- Lean your shoulders ahead and place your arms in front of you. As you lean ahead, your elbows will bend a bit. Make sure that your arms and elbows face inward in direction of your heart.
- As you press your palms into the ground, your torso will press against the back of your upper arms. Your head will come ahead in direction of the mat.
- Lengthen your knees and lengthen your legs behind you, toes facing the ground. Your body weight must be distributed in your arms and feet.
- Engage your core as you put it together to shift the burden of your lower body to the upper body.
- Squeeze your thighs together so your legs turn out to be one unit. Use your toes to shift the burden to your upper body.
- Lift your feet off the floor one by one. As you regain stability in your arms, elevate your legs so that they’re parallel to the bottom.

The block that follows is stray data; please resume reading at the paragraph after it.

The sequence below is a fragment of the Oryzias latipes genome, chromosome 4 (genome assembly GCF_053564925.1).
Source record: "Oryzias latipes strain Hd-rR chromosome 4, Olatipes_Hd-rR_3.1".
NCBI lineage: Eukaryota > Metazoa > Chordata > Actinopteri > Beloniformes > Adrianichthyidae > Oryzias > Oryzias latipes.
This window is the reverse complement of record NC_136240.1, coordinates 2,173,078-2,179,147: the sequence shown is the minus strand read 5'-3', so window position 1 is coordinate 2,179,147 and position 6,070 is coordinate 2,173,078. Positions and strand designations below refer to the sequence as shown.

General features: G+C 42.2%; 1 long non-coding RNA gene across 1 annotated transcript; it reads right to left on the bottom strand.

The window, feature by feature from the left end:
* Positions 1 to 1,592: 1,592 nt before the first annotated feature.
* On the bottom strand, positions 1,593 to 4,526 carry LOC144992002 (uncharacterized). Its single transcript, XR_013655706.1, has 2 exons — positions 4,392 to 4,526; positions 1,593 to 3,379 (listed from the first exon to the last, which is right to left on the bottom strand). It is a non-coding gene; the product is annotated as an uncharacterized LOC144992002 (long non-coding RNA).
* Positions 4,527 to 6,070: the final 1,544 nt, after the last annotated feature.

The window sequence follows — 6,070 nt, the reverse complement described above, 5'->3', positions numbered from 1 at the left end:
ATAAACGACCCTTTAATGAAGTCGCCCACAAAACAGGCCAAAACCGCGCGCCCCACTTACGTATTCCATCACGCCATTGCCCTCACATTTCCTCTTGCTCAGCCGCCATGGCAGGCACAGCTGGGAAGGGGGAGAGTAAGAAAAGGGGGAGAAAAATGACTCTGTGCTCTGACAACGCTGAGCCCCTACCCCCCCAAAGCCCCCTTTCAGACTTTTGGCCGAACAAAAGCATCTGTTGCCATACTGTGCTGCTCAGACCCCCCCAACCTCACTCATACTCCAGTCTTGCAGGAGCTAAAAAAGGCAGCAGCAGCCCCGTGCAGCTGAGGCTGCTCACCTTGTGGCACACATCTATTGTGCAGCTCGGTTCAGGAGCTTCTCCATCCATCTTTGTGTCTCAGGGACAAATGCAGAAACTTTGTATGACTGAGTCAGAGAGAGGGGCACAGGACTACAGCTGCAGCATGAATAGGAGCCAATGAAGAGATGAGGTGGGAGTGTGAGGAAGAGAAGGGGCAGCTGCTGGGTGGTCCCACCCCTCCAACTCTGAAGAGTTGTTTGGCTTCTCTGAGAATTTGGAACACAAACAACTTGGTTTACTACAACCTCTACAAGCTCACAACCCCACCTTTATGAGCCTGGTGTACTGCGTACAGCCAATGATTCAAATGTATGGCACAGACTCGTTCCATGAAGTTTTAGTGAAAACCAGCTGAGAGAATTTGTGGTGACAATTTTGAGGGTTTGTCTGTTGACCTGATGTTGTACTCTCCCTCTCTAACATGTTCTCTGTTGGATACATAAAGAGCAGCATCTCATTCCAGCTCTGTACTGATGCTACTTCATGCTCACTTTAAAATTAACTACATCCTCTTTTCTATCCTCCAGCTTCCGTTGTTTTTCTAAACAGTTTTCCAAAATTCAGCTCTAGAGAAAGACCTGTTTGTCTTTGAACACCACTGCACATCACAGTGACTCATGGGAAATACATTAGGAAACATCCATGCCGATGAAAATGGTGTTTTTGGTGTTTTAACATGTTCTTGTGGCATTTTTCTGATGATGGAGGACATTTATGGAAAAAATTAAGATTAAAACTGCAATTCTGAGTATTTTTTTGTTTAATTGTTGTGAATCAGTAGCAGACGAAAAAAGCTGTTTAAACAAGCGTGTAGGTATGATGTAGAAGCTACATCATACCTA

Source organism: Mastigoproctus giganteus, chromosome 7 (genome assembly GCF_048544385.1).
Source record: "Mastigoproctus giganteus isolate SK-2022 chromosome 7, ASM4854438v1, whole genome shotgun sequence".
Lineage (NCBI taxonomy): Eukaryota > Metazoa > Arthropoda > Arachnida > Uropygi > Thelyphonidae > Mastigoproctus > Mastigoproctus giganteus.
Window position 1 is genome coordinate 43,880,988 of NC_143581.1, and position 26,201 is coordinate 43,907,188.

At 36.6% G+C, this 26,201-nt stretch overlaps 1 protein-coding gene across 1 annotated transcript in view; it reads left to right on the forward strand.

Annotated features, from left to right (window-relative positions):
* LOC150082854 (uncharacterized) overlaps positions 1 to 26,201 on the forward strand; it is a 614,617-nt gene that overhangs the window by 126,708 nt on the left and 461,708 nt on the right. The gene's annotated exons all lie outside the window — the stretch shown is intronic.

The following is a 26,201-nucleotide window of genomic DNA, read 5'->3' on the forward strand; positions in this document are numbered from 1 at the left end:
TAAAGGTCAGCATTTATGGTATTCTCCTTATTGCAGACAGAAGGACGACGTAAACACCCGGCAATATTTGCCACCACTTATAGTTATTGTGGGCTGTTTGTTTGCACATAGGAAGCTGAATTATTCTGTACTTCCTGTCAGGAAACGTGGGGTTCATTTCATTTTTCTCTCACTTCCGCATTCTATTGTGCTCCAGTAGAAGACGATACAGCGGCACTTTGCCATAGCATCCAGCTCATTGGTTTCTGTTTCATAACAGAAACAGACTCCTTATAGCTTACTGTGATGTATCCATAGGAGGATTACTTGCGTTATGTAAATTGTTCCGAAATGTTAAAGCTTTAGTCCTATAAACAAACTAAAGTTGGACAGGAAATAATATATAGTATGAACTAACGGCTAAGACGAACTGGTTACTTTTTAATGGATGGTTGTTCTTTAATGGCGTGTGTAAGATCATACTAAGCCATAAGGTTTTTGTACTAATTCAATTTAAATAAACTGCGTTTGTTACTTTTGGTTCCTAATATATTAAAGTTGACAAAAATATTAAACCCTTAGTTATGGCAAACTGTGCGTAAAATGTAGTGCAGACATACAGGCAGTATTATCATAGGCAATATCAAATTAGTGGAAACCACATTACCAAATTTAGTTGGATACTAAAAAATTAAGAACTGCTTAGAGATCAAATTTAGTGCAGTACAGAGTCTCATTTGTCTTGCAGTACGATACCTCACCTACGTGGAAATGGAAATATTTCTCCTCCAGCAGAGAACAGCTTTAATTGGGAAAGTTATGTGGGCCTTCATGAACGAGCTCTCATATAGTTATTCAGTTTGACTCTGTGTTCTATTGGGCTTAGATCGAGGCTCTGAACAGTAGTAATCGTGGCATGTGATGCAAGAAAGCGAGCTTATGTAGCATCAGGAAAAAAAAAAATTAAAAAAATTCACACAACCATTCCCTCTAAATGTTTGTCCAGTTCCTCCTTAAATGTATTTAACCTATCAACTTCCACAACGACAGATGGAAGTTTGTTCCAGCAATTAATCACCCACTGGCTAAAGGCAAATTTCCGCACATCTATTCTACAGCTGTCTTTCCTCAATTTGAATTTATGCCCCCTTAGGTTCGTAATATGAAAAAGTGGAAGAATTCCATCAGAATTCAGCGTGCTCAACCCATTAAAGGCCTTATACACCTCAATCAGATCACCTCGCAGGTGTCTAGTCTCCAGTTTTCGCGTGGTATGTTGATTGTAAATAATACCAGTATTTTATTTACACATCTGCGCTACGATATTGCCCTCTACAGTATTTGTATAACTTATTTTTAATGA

- Lift your head and look ahead. Hold the pose for 15-30 seconds, keeping your core, pelvis, and thighs engaged.
- Release the pose by lowering your feet to the bottom, then your knees. Liftoff of your arms and sit again in your knees and heels to take the stress off of your wrists.
Benefits of Mayurasana
Mayurasana provides tons of health benefits that are as follows:
- This pose tones all the digestive systems and revitalizes the inner organs together with the abdomen, liver, intestines, kidneys, pancreas, and spleen.
- Useful for building core strength vital for different superior poses
- Mayurasana makes the digestive health so robust, that one can digest any sort of meals, lowering the productions of toxins within the intestines as a consequence of undigested meals.
- It is an efficient detox pose and also, helps to eliminate tumors and fevers.
- Mayurasana will increase sexual vitality and power.